(A4)
(a, radius of the thorax; d, distance from the thorax; VAd, peak to peak air particle velocity at distance, d; VATx, velocity amplitude p-p of thoracic vibrations;k(MF)=2πMF/c;MF, main frequency component).
Because:
\[\ \sqrt{\frac{k_{(MF)}^{2}(a+d)^{2}+1}{k_{(MF)}^{2}a^{2}+1}}{\approx}\frac{(a+d)}{a},\]
(A5)
Eqn A4 can be simplified as:
\[\ VA_{d}=\frac{VA_{\mathrm{Tx}}a}{(a+d)}.\]
(A6)

Radiation from dipole sources

If the center of a sphere oscillated along the polar axis with a velocity of U0e–2πivt,the radial velocity of the surface of the sphere is U0cosνe–2πivt,where ν is the angle from the polar axis. Close to the source, if r→0, the particle velocity u at the distance rfrom the center of the sphere (r=a+d) at the frequency v is (Morse,1981):
\[\ |u_{r(v)}|=\left(\frac{2K_{(v)}}{{\rho}c}\right)\left(\frac{1}{k_{(v)}r}\right)^{3}\mathrm{cos}{\upsilon}e^{-2{\pi}ivt},\]
(A7)
(c, wave velocity; e, Euler's number; K, constant; t, time; ν, angle from the polar axis; ρ, density of air).
If the radius (a) of the sphere is small compared to the wavelength (which is the case with the thorax of bees), the constant K(v) can be approximated as(Morse, 1981):
\[\ K_{(v)}{\approx}\left(\frac{4{\pi}^{3}{\rho}v^{3}a^{3}U_{0(v)}}{c^{2}}\right).\]
(A8)
The radial velocity u(v) at r=a (the surface of the sphere) is(Morse, 1981):
\[\ |u_{(v)}|=U_{0(v)}\mathrm{cos}{\upsilon}e^{-2{\pi}ivt}.\]
(A9)
Considering the thorax as sphere, and the radial velocity u(v) at its surface as VATx, the peak to peak particle velocity VAd at distance d from the surface of the sphere can be estimated through a combination of Eqn A7, A8, A9:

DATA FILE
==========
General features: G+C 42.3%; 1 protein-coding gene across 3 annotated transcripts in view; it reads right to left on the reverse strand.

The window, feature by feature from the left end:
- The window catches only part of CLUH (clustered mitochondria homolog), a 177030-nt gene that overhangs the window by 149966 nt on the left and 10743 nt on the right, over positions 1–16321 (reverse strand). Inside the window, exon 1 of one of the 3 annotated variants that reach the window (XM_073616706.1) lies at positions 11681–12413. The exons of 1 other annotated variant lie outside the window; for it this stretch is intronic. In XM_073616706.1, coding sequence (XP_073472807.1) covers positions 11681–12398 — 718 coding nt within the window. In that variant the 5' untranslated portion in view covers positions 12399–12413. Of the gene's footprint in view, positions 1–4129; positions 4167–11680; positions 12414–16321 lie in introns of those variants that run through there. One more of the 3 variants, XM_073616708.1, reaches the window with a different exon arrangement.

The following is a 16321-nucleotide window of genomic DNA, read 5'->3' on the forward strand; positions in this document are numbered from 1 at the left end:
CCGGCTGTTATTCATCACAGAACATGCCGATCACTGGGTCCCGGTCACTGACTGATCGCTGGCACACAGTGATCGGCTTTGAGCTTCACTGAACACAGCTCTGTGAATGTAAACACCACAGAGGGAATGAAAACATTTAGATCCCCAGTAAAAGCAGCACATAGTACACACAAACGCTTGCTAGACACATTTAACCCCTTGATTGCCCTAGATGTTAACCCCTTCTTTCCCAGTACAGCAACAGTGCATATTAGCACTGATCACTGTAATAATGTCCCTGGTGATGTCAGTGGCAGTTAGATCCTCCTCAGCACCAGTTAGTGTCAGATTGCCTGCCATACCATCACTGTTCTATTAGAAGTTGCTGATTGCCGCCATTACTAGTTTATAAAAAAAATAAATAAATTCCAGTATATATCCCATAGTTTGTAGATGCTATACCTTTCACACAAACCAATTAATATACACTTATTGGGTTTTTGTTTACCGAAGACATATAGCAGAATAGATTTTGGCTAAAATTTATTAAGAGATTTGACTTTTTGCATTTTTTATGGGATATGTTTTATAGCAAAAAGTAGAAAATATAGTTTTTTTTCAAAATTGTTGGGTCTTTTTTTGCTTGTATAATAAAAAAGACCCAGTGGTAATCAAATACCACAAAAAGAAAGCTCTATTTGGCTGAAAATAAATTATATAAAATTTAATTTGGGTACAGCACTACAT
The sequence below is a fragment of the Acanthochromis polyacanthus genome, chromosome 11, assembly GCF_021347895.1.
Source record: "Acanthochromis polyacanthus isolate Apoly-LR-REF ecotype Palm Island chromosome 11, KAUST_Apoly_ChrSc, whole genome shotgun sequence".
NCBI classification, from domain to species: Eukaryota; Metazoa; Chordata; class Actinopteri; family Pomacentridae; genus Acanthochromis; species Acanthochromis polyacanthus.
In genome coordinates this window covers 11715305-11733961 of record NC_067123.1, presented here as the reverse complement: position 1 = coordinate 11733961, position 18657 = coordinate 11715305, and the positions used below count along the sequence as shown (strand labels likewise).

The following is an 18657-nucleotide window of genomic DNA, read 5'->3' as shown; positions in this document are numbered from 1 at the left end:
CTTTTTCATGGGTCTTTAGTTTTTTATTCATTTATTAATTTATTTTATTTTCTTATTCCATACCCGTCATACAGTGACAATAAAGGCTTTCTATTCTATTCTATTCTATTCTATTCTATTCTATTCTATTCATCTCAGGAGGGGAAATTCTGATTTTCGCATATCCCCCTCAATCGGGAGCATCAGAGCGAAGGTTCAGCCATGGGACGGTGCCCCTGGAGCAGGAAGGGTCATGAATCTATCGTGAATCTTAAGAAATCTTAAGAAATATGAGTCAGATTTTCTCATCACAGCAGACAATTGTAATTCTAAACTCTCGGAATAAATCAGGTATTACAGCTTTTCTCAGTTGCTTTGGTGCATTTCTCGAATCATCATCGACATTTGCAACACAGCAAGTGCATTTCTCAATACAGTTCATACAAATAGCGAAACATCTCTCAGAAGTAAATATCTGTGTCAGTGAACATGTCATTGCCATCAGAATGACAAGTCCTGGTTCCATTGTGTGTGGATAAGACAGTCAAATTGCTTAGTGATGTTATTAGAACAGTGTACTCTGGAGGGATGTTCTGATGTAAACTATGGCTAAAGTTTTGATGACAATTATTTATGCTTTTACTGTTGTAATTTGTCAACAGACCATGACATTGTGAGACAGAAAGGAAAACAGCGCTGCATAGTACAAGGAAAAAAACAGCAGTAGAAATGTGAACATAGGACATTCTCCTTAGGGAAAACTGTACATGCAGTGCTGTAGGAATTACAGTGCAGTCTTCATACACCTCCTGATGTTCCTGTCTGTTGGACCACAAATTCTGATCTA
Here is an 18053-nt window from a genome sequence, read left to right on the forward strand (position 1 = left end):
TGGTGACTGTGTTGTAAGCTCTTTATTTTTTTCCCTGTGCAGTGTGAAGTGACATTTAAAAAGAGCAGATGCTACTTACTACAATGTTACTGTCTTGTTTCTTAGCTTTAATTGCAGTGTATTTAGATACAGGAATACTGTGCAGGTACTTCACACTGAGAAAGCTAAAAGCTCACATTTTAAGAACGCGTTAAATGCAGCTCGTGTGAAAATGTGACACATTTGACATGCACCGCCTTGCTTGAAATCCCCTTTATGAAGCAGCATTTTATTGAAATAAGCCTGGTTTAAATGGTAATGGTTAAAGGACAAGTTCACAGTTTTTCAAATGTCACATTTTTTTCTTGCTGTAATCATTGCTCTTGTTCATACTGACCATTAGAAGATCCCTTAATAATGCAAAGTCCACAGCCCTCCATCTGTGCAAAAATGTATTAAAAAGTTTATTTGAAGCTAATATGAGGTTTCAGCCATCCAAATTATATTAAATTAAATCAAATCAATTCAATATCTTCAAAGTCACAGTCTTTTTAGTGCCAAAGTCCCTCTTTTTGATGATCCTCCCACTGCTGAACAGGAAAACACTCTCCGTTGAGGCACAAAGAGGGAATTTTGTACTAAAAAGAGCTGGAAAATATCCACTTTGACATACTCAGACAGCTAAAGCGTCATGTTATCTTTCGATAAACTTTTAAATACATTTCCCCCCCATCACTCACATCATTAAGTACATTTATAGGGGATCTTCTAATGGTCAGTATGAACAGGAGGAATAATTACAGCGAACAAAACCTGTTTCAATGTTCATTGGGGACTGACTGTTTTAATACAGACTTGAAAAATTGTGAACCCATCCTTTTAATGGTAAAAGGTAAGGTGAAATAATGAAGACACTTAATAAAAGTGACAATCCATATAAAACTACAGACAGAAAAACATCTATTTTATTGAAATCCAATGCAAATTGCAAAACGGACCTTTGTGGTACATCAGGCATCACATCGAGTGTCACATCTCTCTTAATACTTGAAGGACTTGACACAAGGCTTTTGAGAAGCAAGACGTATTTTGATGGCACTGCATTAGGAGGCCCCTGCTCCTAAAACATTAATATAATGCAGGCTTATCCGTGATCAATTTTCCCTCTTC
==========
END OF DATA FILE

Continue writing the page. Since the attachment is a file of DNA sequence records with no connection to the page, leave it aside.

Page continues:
\[\ VA_{d}=\frac{VA_{\mathrm{Tx}}a^{3}}{(a+d)^{3}}.\]
(A10)

Comparison between calculated and measured particle velocity

For calculations of the particle velocity radiated from monopole(Eqn A6) and dipole sources(Eqn A10), the radius of the sound source, its vibration velocity, and the main frequency component of the vibrations are required. From the laser-vibrometer recordings in M. scutellaris, we can determine these two vibration parameters only for the dorsal surface of the thoracic scutum. We assumed the thorax of the bee to be a sphere with the radius a=1.7 mm (mean ± 1 s.d. from 17 bees=1.70± 0.07 mm; vertical thoracic diameter divided by two). The velocity amplitude p-p of the thoracic oscillations was VATx=188 mm s–1 (mean ± 1 s.d.=187.8± 95.2 mm s–1; N=15, n=120). When comparing the measured particle velocity values to the theoretical values, the difficulties to describe the vibrating bee as a simple sound source become obvious (Fig. A1). Considering the bee's thorax as simple monopole source overestimates the measured values, and considering it as simple dipole source underestimates them.